Twitter revenue chief: 'This is going to be a massive business'

@CNNMoneyTech November 30, 2011: 12:50 PM ET

NEW YORK (CNNMoney) -- Twitter's chief revenue officer won't reveal specific numbers around the company's financials, but he says the company's ad-fueled business model is succeeding.

Twitter now has 2,400 advertisers, up from 1,600 in the spring, CRO Adam Bain said Wednesday during a conference in New York City, hosted by Business Insider.

"The big question we thought we were going to face with advertisers was, 'Why Twitter?'" Bain said. "But they already knew why Twitter. The question was more, how?"

Twitter offers three types of ads: promoted accounts, promoted trends and promoted tweets, which appear in users' content streams. These types of ads draw "massive engagement," Bain said, with a conversion rate of about 3% to 5%. The rate for traditional display ads is around 0.5%.

"The [return on investment] for marketers is insane," Bain said, citing a handful of successful campaigns. Audi plugged a hashtag at the end of its Super Bowl ad on TV, and three months later, the tag was still popping up on Twitter.

Bain also talked at length about a deal with Paramount earlier this year, in which Twitter promoted the movie "Super 8." More than 1.5 million tickets were sold that way, Bain said.

"So what did Twitter get for that? Six figures?" asked Henry Blodget, the editor-in-chief of Business Insider.

Bain wouldn't say. He instead focused on how Twitter offers more user engagement than traditional display ads.

Blodget used that as a segue into a question about one of the tech world's famously troubled giants -- one that relies heavily on display advertising sales.

"So, Yahoo (YHOO, Fortune 500): screwed?" Blodget asked.

"Uh, well, I think the portals are in a difficult place for proving their value to marketers," Bain replied.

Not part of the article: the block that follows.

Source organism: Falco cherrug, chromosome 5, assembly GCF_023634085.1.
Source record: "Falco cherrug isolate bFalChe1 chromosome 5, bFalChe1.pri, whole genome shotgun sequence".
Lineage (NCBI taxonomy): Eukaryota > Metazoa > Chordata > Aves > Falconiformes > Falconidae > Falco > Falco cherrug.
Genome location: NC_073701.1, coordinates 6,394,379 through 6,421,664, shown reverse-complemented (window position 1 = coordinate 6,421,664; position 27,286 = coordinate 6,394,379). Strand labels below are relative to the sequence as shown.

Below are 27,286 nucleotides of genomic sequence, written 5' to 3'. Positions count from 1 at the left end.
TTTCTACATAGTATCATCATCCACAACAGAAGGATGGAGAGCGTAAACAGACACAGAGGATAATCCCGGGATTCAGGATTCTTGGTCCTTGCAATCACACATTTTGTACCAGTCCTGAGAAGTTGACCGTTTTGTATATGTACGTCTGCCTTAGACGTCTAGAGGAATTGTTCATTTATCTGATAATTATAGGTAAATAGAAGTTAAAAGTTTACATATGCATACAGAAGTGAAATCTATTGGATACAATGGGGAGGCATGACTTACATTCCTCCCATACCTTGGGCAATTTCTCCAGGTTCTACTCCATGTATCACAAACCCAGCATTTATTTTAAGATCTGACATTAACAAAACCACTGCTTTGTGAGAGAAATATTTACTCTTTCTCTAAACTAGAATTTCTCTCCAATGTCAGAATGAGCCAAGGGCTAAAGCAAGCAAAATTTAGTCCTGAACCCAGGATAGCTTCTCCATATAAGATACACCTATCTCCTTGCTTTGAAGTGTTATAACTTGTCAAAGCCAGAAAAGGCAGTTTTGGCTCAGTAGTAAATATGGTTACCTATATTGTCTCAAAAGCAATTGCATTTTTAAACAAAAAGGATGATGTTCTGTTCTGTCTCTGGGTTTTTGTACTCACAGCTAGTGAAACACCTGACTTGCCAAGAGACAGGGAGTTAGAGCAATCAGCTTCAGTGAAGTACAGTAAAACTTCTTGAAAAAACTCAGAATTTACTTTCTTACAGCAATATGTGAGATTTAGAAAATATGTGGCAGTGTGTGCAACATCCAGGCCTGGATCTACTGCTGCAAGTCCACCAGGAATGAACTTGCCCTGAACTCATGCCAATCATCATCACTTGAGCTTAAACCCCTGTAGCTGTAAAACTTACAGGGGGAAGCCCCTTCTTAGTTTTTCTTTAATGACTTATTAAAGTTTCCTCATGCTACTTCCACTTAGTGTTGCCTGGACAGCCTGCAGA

"Very diplomatic," Blodget said with a laugh.

Twitter's focus for this year and next year is to continue scaling the business, Bain said.

"There are 7 billion people in the world. Maybe 6 billion with a phone connection. We're not going to stop until we touch every single one of them," Bain said. "This is going to be a massive business. It already is."

Bain ducked a question about some of the business's pain points. Blodget asked about the exodus of some top Twitter talent this year, and whether there's "a turnover problem at Twitter."

"You know, it's very easy to focus on the small things," Bain said. "But what gets ignored is that we've hired tons of people in the past year."

Bain also skirted a pointed query about Twitter's management and the dynamic between CEO Dick Costolo and co-founder Jack Dorsey, who was once exiled from the company but returned earlier this year to run product development.

"Who actually is the boss at Twitter?" Blodget asked.

"It's easy fall into the trap that one is a product guy and another is an operations guy. But they flex both muscles," Bain replied.

Blodget expressed skepticism about how well Dorsey can balance his Twitter duties with running his own venture, Square, a mobile payments platform. But Bain was quick to defend him.

"Even when Jack wasn't at Twitter anymore, he never stopped thinking about the product," Bain said. "He has a crystal clear vision for the product. And that's what you need." To top of page

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